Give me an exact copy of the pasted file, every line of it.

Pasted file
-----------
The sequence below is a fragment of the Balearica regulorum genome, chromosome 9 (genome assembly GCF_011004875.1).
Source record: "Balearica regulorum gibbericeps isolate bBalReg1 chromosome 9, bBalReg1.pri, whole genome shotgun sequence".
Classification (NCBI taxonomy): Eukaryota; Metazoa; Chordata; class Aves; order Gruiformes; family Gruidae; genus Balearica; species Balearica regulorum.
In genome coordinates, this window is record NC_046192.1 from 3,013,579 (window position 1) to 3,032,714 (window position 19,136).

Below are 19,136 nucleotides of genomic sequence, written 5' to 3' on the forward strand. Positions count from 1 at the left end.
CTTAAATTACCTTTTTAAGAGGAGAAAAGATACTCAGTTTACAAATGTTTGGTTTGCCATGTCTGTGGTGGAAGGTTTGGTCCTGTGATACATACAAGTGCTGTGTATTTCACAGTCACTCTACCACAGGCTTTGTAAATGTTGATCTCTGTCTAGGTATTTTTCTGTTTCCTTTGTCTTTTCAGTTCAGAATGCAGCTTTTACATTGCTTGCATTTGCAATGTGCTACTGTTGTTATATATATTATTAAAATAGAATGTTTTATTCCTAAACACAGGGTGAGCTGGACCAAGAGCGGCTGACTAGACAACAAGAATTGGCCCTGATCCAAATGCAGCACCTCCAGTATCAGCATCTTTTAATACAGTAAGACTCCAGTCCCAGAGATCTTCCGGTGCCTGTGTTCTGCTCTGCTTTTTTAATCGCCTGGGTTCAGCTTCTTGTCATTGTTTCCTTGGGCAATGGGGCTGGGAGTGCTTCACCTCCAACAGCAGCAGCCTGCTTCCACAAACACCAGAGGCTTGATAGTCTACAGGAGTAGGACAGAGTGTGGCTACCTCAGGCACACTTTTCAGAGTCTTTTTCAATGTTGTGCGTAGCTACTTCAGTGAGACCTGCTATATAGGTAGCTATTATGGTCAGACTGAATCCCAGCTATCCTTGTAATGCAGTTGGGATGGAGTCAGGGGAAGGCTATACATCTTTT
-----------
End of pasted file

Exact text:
The sequence below is a fragment of the Balearica regulorum genome, chromosome 9 (genome assembly GCF_011004875.1).
Source record: "Balearica regulorum gibbericeps isolate bBalReg1 chromosome 9, bBalReg1.pri, whole genome shotgun sequence".
Classification (NCBI taxonomy): Eukaryota; Metazoa; Chordata; class Aves; order Gruiformes; family Gruidae; genus Balearica; species Balearica regulorum.
In genome coordinates, this window is record NC_046192.1 from 3,013,579 (window position 1) to 3,032,714 (window position 19,136).

Below are 19,136 nucleotides of genomic sequence, written 5' to 3' on the forward strand. Positions count from 1 at the left end.
CTTAAATTACCTTTTTAAGAGGAGAAAAGATACTCAGTTTACAAATGTTTGGTTTGCCATGTCTGTGGTGGAAGGTTTGGTCCTGTGATACATACAAGTGCTGTGTATTTCACAGTCACTCTACCACAGGCTTTGTAAATGTTGATCTCTGTCTAGGTATTTTTCTGTTTCCTTTGTCTTTTCAGTTCAGAATGCAGCTTTTACATTGCTTGCATTTGCAATGTGCTACTGTTGTTATATATATTATTAAAATAGAATGTTTTATTCCTAAACACAGGGTGAGCTGGACCAAGAGCGGCTGACTAGACAACAAGAATTGGCCCTGATCCAAATGCAGCACCTCCAGTATCAGCATCTTTTAATACAGTAAGACTCCAGTCCCAGAGATCTTCCGGTGCCTGTGTTCTGCTCTGCTTTTTTAATCGCCTGGGTTCAGCTTCTTGTCATTGTTTCCTTGGGCAATGGGGCTGGGAGTGCTTCACCTCCAACAGCAGCAGCCTGCTTCCACAAACACCAGAGGCTTGATAGTCTACAGGAGTAGGACAGAGTGTGGCTACCTCAGGCACACTTTTCAGAGTCTTTTTCAATGTTGTGCGTAGCTACTTCAGTGAGACCTGCTATATAGGTAGCTATTATGGTCAGACTGAATCCCAGCTATCCTTGTAATGCAGTTGGGATGGAGTCAGGGGAAGGCTATACATCTTTT